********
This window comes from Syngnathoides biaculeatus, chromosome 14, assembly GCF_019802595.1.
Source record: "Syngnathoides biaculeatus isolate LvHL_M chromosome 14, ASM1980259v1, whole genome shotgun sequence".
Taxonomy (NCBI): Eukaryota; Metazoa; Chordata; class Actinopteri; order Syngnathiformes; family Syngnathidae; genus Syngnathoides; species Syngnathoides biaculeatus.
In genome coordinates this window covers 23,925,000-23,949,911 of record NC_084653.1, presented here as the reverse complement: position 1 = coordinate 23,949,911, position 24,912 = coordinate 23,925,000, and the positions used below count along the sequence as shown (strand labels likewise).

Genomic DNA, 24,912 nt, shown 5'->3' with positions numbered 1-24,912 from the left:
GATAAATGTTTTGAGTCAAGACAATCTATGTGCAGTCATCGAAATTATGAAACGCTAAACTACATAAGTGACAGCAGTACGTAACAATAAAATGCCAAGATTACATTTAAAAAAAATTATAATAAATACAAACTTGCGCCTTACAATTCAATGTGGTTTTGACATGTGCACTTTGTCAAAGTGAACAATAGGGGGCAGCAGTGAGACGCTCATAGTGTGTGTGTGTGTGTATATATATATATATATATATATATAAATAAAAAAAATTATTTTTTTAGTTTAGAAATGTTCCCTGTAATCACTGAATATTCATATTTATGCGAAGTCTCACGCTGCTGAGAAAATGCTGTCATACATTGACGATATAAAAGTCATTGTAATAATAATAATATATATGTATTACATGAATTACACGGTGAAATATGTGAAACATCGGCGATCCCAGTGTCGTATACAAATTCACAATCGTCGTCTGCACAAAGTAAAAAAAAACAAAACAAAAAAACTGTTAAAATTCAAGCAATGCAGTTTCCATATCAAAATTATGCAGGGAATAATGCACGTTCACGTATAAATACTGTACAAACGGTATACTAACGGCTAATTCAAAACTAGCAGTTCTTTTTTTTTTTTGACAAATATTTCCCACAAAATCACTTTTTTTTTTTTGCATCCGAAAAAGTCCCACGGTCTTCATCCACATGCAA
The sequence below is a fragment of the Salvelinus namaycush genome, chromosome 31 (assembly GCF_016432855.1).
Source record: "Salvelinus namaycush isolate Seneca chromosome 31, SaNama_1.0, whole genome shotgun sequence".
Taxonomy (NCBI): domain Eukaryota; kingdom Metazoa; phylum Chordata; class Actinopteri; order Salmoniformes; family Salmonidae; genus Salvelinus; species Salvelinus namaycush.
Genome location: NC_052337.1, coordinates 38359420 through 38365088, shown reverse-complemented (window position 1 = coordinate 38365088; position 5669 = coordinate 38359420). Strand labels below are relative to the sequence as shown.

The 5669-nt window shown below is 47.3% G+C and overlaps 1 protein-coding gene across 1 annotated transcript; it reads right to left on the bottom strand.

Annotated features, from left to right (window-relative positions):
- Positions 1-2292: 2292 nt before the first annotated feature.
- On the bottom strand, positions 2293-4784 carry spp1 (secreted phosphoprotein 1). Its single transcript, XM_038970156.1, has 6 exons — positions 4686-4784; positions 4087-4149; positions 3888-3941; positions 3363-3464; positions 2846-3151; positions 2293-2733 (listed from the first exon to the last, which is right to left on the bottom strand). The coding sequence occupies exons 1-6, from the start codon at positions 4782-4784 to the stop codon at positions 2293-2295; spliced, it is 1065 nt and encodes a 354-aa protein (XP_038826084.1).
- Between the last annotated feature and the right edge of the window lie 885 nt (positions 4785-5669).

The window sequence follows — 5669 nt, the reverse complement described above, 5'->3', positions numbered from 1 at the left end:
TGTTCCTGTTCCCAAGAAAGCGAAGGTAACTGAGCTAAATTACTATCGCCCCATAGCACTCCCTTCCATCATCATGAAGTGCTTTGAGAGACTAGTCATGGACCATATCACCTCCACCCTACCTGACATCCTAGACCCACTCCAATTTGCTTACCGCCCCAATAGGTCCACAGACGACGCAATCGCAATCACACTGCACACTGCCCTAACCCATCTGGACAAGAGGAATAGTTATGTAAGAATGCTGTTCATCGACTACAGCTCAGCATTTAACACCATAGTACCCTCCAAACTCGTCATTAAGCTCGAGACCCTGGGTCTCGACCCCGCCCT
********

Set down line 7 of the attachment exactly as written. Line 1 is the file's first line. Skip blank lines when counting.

The sequence below is a fragment of the Salvelinus namaycush genome, chromosome 31 (assembly GCF_016432855.1).